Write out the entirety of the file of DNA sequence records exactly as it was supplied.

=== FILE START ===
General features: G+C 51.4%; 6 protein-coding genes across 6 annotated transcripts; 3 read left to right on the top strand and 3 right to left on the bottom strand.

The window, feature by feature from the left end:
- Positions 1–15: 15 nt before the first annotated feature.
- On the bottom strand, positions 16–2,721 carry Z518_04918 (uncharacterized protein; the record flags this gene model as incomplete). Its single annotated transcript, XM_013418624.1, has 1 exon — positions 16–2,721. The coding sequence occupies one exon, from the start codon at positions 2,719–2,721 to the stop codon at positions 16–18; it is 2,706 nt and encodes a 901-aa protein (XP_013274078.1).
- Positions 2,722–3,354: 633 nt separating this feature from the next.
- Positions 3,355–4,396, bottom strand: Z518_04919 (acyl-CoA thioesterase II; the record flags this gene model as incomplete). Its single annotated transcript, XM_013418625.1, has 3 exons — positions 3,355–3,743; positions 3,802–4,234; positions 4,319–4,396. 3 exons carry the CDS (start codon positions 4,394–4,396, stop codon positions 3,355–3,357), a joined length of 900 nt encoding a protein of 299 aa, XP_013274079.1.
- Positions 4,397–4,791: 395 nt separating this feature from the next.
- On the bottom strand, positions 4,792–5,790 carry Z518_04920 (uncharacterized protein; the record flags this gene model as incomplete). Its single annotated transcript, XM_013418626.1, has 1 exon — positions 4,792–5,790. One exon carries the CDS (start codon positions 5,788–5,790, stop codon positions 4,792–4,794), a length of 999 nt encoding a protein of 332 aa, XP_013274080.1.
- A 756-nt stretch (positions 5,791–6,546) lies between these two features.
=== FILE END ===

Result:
General features: G+C 51.4%; 6 protein-coding genes across 6 annotated transcripts; 3 read left to right on the top strand and 3 right to left on the bottom strand.

The window, feature by feature from the left end:
- Positions 1–15: 15 nt before the first annotated feature.
- On the bottom strand, positions 16–2,721 carry Z518_04918 (uncharacterized protein; the record flags this gene model as incomplete). Its single annotated transcript, XM_013418624.1, has 1 exon — positions 16–2,721. The coding sequence occupies one exon, from the start codon at positions 2,719–2,721 to the stop codon at positions 16–18; it is 2,706 nt and encodes a 901-aa protein (XP_013274078.1).
- Positions 2,722–3,354: 633 nt separating this feature from the next.
- Positions 3,355–4,396, bottom strand: Z518_04919 (acyl-CoA thioesterase II; the record flags this gene model as incomplete). Its single annotated transcript, XM_013418625.1, has 3 exons — positions 3,355–3,743; positions 3,802–4,234; positions 4,319–4,396. 3 exons carry the CDS (start codon positions 4,394–4,396, stop codon positions 3,355–3,357), a joined length of 900 nt encoding a protein of 299 aa, XP_013274079.1.
- Positions 4,397–4,791: 395 nt separating this feature from the next.
- On the bottom strand, positions 4,792–5,790 carry Z518_04920 (uncharacterized protein; the record flags this gene model as incomplete). Its single annotated transcript, XM_013418626.1, has 1 exon — positions 4,792–5,790. One exon carries the CDS (start codon positions 5,788–5,790, stop codon positions 4,792–4,794), a length of 999 nt encoding a protein of 332 aa, XP_013274080.1.
- A 756-nt stretch (positions 5,791–6,546) lies between these two features.